Declaring specific sub-field/subject?

  • This has become our largest and most active forum because the physics GRE is just one aspect of getting accepted into a graduate physics program.
  • There are applications, personal statements, letters of recommendation, visiting schools, anxiety of waiting for acceptances, deciding between schools, finding out where others are going, etc.

geshi
Posts: 200
Joined: Tue Dec 01, 2009 12:01 am

Declaring specific sub-field/subject?

Postby geshi » Tue Dec 15, 2009 6:56 pm

Sadly, this is my second time applying to graduate school, and I still don't understand this concept. On a lot of profiles, people are listing they applied for something (let's say condensed matter experiment). Where exactly do you specify such a thing? In a few of my SOPs, I mentioned some faculty members whose research I find interesting. Does this count? I also remember seeing on some applications where you could select a field of interest. Sometimes I left this blank, but not always. Is this where you specify what sub-field you want to study?

Also, if you specify a field, do they accept you conditionally? Does it really affect how they view your application?

Side-note:
To be perfectly honest, I don't know what I want to study in graduate school. Quantum chaos would be a good field for me, but there's not a lot of that around. So I've been trying to settle for some AMO research involves NLD. I've also mentioned plasma experiment in one of my SOPs. I just don't know how some people know what they wanna study before going to grad school. There's so much physics I've yet to even see. I only audited the condensed matter course at my school because my school won't let you take more than 4.5 credits a semester. My dept also never offered an optics course while I was there.

dct64xx
Posts: 13
Joined: Sun Dec 13, 2009 3:26 pm

Re: Declaring specific sub-field/subject?

Postby dct64xx » Tue Dec 15, 2009 8:11 pm

From what I gather, I think most people talk about that in their SOP. And for those applications that have 'field of interest' sections, people indicate it there too. I don't think it's anything "official", really. As far as I can tell none of the schools hold you to what you write (or what you select on the forms). I think it may affect how they view your application though. From a Cosmic Variance blog post:

Is it true that the standards are different for theorists and experimenters?
Typically, yes, although it might be different from place to place. Because a lot of undergrads haven’t been exposed to a wide range of physics research, a large number of them want to be Richard Feynman or Stephen Hawking or Ed Witten. Which is great, since we need more people like that. But even more, we need really good experimenters. Generally the ratio of applicants to available slots is appreciably larger for theorists than for experimenters, and schools do take this into account. Also, of course, the standards are a little different: GRE’s count more for prospective theorists, and research experience counts more for prospective experimenters. And let’s be honest: many schools will accept more prospective theorists than they can possible find advisors for, in the hopes of steering them into experiment once they arrive.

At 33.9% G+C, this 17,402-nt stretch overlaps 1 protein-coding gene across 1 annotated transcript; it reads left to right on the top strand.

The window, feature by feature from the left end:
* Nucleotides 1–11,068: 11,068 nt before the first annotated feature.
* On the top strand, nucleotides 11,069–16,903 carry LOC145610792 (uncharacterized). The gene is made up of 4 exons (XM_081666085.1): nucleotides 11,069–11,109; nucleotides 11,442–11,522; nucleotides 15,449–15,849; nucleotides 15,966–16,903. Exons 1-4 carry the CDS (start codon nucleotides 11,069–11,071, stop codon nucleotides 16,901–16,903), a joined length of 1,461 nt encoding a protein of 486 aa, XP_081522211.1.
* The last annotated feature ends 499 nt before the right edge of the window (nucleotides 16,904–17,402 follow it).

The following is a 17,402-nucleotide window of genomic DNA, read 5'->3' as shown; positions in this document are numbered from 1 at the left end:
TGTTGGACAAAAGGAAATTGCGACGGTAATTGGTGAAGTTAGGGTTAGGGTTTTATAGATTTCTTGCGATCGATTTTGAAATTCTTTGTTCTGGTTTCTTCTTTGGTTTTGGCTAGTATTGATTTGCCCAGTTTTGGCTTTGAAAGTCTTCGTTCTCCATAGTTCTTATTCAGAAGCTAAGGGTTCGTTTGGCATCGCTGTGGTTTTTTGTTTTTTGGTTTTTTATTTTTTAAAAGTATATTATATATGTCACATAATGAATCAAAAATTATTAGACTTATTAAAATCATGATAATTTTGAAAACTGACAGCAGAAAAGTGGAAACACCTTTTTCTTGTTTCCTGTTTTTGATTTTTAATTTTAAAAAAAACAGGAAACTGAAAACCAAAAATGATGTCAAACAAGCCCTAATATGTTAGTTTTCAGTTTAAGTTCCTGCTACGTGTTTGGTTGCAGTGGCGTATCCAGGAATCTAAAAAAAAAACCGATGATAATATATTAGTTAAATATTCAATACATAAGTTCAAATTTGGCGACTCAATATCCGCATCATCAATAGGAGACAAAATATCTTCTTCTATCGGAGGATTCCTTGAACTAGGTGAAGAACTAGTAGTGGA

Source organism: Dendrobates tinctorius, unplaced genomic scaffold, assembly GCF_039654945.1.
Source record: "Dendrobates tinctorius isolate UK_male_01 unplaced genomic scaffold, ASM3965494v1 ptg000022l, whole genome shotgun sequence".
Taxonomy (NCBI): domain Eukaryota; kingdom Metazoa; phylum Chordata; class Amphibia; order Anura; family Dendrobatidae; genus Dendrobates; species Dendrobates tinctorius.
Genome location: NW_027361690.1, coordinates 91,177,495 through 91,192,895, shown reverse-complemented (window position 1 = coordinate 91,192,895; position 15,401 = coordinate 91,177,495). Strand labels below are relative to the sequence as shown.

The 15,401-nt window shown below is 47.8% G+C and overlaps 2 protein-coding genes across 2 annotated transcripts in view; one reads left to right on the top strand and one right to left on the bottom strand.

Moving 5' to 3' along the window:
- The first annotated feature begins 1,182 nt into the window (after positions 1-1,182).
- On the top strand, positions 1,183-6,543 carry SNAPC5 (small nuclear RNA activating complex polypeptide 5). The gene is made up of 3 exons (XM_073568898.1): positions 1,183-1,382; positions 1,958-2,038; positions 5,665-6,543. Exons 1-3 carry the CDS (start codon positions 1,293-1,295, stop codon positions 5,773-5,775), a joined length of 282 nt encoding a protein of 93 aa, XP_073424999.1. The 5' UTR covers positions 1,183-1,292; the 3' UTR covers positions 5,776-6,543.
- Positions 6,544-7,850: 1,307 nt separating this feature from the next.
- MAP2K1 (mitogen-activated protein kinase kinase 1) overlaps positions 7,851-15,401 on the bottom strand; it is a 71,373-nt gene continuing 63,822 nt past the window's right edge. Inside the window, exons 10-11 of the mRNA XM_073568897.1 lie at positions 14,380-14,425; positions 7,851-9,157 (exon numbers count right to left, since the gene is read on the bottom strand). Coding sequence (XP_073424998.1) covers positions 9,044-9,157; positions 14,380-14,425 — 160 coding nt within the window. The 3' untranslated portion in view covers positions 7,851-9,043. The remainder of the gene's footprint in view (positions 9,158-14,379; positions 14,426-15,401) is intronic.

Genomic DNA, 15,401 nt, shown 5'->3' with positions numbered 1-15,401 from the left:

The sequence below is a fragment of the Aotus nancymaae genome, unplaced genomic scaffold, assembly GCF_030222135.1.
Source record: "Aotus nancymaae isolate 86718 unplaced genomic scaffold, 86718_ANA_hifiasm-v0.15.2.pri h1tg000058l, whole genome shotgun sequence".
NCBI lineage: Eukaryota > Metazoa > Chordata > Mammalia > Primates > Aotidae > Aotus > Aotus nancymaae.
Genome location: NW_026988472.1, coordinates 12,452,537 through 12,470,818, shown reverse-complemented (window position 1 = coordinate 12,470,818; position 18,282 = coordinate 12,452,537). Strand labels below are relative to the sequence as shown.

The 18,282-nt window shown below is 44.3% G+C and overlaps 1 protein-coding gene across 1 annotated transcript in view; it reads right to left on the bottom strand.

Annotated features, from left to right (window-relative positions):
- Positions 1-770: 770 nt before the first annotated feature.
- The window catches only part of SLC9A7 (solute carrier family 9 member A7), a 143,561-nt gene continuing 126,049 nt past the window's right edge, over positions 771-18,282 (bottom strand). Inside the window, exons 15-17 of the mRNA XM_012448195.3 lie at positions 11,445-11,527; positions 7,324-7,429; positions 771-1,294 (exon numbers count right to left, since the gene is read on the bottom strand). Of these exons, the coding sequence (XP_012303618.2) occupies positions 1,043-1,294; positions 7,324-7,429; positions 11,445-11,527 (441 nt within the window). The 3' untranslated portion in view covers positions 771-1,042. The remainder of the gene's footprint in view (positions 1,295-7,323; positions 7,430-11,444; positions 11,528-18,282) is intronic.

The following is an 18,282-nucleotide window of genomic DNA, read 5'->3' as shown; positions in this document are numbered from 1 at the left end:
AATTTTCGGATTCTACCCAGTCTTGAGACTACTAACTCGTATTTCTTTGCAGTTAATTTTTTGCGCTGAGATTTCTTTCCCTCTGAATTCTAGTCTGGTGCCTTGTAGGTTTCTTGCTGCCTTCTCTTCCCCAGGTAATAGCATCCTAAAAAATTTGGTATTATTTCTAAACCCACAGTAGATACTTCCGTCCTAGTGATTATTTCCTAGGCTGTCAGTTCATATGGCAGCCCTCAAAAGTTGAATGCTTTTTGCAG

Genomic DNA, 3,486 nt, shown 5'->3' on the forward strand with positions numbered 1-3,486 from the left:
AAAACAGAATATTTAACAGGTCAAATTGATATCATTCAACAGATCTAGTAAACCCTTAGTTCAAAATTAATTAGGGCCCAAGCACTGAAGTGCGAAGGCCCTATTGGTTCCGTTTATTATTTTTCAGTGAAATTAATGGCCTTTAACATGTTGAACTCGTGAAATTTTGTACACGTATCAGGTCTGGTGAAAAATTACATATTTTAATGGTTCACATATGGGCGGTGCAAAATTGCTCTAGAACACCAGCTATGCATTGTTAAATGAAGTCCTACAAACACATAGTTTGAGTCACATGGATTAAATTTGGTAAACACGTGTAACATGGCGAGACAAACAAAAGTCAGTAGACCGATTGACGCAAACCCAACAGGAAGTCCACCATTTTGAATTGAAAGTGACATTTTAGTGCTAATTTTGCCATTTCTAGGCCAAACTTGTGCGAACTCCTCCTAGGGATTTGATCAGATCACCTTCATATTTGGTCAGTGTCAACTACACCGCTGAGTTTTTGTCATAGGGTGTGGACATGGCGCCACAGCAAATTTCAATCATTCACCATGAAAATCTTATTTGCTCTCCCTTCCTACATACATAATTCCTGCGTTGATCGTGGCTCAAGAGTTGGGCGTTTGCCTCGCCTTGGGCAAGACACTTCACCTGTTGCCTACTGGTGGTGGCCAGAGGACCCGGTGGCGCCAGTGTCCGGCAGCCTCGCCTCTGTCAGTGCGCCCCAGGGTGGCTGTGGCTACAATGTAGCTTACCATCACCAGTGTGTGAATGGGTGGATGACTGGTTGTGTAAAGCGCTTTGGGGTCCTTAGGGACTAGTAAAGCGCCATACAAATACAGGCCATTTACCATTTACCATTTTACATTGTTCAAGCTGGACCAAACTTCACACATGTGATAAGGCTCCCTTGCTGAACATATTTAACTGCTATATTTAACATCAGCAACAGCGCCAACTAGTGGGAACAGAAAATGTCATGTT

So should I claim to be interested in experiment, even if I’m not?
No. Think about it: given that schools already tend to accept more students who want to do theory than they can take care of, what are your chances of getting a good advisor if you sneak into a department under false pretenses and have to compete with others who came in with better preparation? It makes much more sense to go someplace where they really want you for who you are, and work hard to flourish once you get there.

Do I need to know exactly what I will specialize in?
Not really, although in certain circumstances it can help. Professors like to know that someone is interested in their own area of research, and might push a little harder to accept someone whose interest overlaps with their work; on the other hand, most people understand that you don’t know everything after three and a half years of being an undergraduate, and it can take time to choose a specialization. In particular, at most American physics departments (unlike other countries and some other disciplines), it is generally not expected that you need to know ahead of time who your advisor will be when you arrive, or which “group” you will work in.


Here's a link to the full article, it's quite good: http://blogs.discovermagazine.com/cosmi ... te-school/

I'm in the same boat as you though, I don't really know what area I want to go into. For most of my SOP's I just listed a few fields I might be interested in and a few faculty members whose projects I liked, and said I'm generally interested in theory.

geshi
Posts: 200
Joined: Tue Dec 01, 2009 12:01 am

Re: Declaring specific sub-field/subject?

Postby geshi » Tue Dec 15, 2009 8:58 pm

Wow! Thanks a bunch! That article is incredibly helpful. This does make me feel a lot better about my SOP and the fact that I was usually vague about what I wanted to do. Some schools I might have selected something like NLD if it was an option. I'm relieved to know that all it really does is maybe give you an edge.




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